Christ’s test of sonship is obedience and entire trust in God who alone is the giver of every good gift. The devil’s test of sonship is supply of bodily wants, external prosperity, &c.

5 . taketh him up ] The situation of Jerusalem is remarkably high. It was probably the loftiest capital in the ancient world.

the holy city ] Jerusalem is so designated by St Matthew alone.

a pinnacle ] strictly the pinnacle pinnacle, lit. ‘a little wing,’ an architectural term for a wing-like projection. The particular pinnacle was probably on the roof of one of the Temple Porches overlooking the deep valley of the Kedron or of Hinnom. Josephus speaking of the “Royal Porch” says “if anyone looked down from the top of the battlements he would be giddy, while his sight could not reach to such an immense depth.” Antiq. xv. 11. 5.

6 . it is written ] Psalms 91:11 , Psalms 91:12 . The words “to keep thee in all thy ways” are omitted in the text. The omission distorts the meaning of the original, which is that God will keep the righteous on their journeys, and is no inducement to tempt God by rash venture or needless risk. The Psalmist himself probably quotes Proverbs 3:23 . “Thus [i. e. by obedience: see preceding verses] shalt thou walk in thy way safely, and thy foot shall not stumble.”

7 . Thou shalt not tempt the Lord thy God ] Deuteronomy 6:16 . The verse ends “as ye tempted him in Massah.” The reference to Massah (Numbers 20:7-12 ) shews the true meaning of the Saviour’s answer. Moses and Aaron displayed distrust in God when they tried to draw to themselves the glory of the miracle instead of “sanctifying the Lord.” Jesus will not glorify Himself in the eyes of the Jews by a conspicuous miracle. His work as the Son of Man is to glorify the Father’s name through obedience. Cp. John 12:28 .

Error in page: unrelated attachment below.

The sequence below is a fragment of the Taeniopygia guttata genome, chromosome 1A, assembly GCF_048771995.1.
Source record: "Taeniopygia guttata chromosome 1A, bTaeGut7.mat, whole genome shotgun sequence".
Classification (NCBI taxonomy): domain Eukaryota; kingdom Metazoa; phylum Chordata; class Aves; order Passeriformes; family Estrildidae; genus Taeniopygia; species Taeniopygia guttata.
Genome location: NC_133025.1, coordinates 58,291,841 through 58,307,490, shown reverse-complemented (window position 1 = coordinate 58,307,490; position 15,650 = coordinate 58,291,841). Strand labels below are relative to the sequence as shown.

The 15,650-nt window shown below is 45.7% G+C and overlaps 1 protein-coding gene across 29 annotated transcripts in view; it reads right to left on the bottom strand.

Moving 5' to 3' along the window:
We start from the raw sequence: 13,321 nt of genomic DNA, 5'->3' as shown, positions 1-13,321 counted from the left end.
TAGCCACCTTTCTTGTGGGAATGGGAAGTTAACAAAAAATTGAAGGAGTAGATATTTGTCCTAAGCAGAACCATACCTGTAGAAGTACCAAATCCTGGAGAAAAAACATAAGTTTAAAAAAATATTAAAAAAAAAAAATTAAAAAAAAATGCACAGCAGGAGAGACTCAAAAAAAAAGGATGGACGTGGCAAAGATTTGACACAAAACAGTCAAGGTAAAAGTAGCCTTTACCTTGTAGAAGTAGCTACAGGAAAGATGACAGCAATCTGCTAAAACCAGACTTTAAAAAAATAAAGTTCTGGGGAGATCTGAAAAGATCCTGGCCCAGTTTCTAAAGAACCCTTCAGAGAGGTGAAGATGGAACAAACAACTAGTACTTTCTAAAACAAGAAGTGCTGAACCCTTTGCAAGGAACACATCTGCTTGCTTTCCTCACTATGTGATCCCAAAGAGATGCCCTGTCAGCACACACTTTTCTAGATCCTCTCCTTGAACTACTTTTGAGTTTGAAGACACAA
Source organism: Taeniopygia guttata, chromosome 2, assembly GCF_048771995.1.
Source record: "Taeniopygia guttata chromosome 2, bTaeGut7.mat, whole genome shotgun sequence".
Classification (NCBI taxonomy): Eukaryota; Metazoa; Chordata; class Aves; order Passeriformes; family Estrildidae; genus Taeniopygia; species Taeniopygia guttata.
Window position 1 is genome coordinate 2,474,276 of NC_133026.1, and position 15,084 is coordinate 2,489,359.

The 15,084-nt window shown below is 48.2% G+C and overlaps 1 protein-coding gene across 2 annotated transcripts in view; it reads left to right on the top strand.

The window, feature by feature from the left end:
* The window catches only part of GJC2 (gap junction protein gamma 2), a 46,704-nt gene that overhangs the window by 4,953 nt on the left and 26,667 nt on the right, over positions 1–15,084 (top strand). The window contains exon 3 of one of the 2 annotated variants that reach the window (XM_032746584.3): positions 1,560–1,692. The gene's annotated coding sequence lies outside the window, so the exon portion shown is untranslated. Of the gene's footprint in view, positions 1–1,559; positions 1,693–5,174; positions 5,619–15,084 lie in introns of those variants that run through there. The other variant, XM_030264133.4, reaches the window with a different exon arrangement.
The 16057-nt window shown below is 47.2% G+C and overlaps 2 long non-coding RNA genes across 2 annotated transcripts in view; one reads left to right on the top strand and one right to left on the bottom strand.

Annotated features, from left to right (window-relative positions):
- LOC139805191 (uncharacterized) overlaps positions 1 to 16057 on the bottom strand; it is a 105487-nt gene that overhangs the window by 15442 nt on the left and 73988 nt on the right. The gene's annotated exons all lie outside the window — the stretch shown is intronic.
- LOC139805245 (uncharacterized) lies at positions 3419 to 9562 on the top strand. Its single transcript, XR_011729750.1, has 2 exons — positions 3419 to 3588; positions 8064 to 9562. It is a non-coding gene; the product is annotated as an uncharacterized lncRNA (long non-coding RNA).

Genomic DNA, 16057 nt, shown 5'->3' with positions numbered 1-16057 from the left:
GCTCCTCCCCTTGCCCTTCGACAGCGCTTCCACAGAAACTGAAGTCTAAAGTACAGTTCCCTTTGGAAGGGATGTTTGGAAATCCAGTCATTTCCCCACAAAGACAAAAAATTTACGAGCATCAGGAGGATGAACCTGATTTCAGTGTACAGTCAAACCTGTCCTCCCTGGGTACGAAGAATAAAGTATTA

8 . an exceeding high mountain ] It is idle to ask what this mountain was, or in what sense Jesus saw the kingdoms of the world. It is enough that the thought and the temptation of earthly despotism and glory were present to the mind of Jesus.

9 . All these things will I give thee ] Satan, the “prince of this world,” (John 7:31 ) claims the disposal of earthly thrones. This is more clearly brought out by St Luke (ch. 4:6), “All this power will I give thee and the glory of them, for that is delivered unto me, and to whomsoever I will I give it.” The arrogance, selfishness, and cruelty of contemporary rulers would give force to such an assumption. A Tiberius or a Herod Antipas might indeed be thought to have worshipped Satan.

10 . Get thee hence, Satan ] It is instructive to find these words addressed to Peter (ch. 16:23) when he put himself as it were in the place of the tempter. See note ad loc .

him only shalt thou serve ] Deuteronomy 6:10-13 . Idolatry, multiplicity of aims, and forgetfulness of God are the dangers of prosperity and ambition. See context of passage in Deut.

12 16 . Jesus returns into Galilee

Mark 1:14 ; Luke 4:14 , who assigns no reason; John 4:1-3 . St John gives a further reason “when the Lord knew how the Pharisees had heard that Jesus made and baptized more disciples than John, he left Judæa, &c.”

12 . when Jesus had heard ] probably also because he had heard. It was a needful precaution against the cruel treachery of Herod Antipas. At Capernaum He would be close to the dominions of Herod Philip.

John was cast into prison ] at Machærus. The cause of John’s imprisonment is stated at length ch. 14:3, 4 (where see note) and Luke 3:19 , Luke 3:20 .

On hearing of the death of John the Baptist Jesus retired into the wilderness. See ch. 14:13.